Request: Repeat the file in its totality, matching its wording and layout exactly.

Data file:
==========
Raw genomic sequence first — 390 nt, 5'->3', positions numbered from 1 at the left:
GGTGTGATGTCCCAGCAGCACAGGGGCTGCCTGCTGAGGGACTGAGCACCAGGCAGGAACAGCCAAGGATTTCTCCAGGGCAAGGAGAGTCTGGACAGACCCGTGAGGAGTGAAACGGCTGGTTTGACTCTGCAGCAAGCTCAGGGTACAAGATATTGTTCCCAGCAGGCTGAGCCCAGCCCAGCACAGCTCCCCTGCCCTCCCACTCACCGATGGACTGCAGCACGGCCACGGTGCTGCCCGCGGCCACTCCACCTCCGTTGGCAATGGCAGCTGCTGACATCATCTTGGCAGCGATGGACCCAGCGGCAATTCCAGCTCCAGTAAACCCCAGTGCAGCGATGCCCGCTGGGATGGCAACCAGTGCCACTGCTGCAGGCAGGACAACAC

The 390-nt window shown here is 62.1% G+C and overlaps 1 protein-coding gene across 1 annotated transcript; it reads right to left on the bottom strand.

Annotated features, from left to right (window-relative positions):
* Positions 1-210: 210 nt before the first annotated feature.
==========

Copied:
Raw genomic sequence first — 390 nt, 5'->3', positions numbered from 1 at the left:
GGTGTGATGTCCCAGCAGCACAGGGGCTGCCTGCTGAGGGACTGAGCACCAGGCAGGAACAGCCAAGGATTTCTCCAGGGCAAGGAGAGTCTGGACAGACCCGTGAGGAGTGAAACGGCTGGTTTGACTCTGCAGCAAGCTCAGGGTACAAGATATTGTTCCCAGCAGGCTGAGCCCAGCCCAGCACAGCTCCCCTGCCCTCCCACTCACCGATGGACTGCAGCACGGCCACGGTGCTGCCCGCGGCCACTCCACCTCCGTTGGCAATGGCAGCTGCTGACATCATCTTGGCAGCGATGGACCCAGCGGCAATTCCAGCTCCAGTAAACCCCAGTGCAGCGATGCCCGCTGGGATGGCAACCAGTGCCACTGCTGCAGGCAGGACAACAC

The 390-nt window shown here is 62.1% G+C and overlaps 1 protein-coding gene across 1 annotated transcript; it reads right to left on the bottom strand.

Annotated features, from left to right (window-relative positions):
* Positions 1-210: 210 nt before the first annotated feature.